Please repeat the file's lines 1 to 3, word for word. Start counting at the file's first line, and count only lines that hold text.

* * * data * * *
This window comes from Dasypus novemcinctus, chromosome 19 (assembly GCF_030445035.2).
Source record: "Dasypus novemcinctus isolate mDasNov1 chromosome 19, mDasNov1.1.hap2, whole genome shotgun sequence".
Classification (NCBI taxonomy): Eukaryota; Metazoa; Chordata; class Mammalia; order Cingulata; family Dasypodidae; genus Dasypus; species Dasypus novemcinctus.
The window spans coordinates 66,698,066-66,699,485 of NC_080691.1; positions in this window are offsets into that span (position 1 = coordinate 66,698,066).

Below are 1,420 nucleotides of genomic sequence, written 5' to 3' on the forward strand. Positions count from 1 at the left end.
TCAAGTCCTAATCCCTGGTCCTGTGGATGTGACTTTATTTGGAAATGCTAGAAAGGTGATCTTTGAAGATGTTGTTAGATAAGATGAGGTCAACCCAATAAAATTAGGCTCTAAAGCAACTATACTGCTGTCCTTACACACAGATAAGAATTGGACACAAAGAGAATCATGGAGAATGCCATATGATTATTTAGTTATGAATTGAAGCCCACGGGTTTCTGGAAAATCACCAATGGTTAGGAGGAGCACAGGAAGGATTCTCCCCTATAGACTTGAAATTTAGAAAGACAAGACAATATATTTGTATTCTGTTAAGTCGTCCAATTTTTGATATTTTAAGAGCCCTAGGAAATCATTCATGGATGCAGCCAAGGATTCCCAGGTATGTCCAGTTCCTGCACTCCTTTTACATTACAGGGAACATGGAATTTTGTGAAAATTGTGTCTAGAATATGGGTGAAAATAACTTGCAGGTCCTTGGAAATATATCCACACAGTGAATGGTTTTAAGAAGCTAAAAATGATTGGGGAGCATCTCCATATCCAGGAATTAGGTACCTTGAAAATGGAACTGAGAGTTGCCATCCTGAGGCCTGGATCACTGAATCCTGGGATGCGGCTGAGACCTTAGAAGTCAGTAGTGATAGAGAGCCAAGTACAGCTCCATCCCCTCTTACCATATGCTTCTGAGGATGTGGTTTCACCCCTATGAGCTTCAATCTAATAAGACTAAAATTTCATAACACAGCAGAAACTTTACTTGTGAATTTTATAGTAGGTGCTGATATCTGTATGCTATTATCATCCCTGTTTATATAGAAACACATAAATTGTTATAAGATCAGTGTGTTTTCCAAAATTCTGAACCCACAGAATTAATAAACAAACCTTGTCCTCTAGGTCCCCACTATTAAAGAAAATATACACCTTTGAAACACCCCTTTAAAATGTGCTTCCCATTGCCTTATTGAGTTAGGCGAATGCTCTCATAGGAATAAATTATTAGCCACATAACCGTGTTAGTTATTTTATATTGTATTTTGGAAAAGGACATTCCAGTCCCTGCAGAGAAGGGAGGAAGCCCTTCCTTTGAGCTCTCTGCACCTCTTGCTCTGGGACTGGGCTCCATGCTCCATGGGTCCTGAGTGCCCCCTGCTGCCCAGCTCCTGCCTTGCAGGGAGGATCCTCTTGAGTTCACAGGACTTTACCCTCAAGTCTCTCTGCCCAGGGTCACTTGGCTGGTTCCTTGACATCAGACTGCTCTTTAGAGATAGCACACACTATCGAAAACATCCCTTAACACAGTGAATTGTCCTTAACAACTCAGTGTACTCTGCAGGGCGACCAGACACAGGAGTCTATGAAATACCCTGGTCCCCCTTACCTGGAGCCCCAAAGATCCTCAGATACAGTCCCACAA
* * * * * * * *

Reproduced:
This window comes from Dasypus novemcinctus, chromosome 19 (assembly GCF_030445035.2).
Source record: "Dasypus novemcinctus isolate mDasNov1 chromosome 19, mDasNov1.1.hap2, whole genome shotgun sequence".
Classification (NCBI taxonomy): Eukaryota; Metazoa; Chordata; class Mammalia; order Cingulata; family Dasypodidae; genus Dasypus; species Dasypus novemcinctus.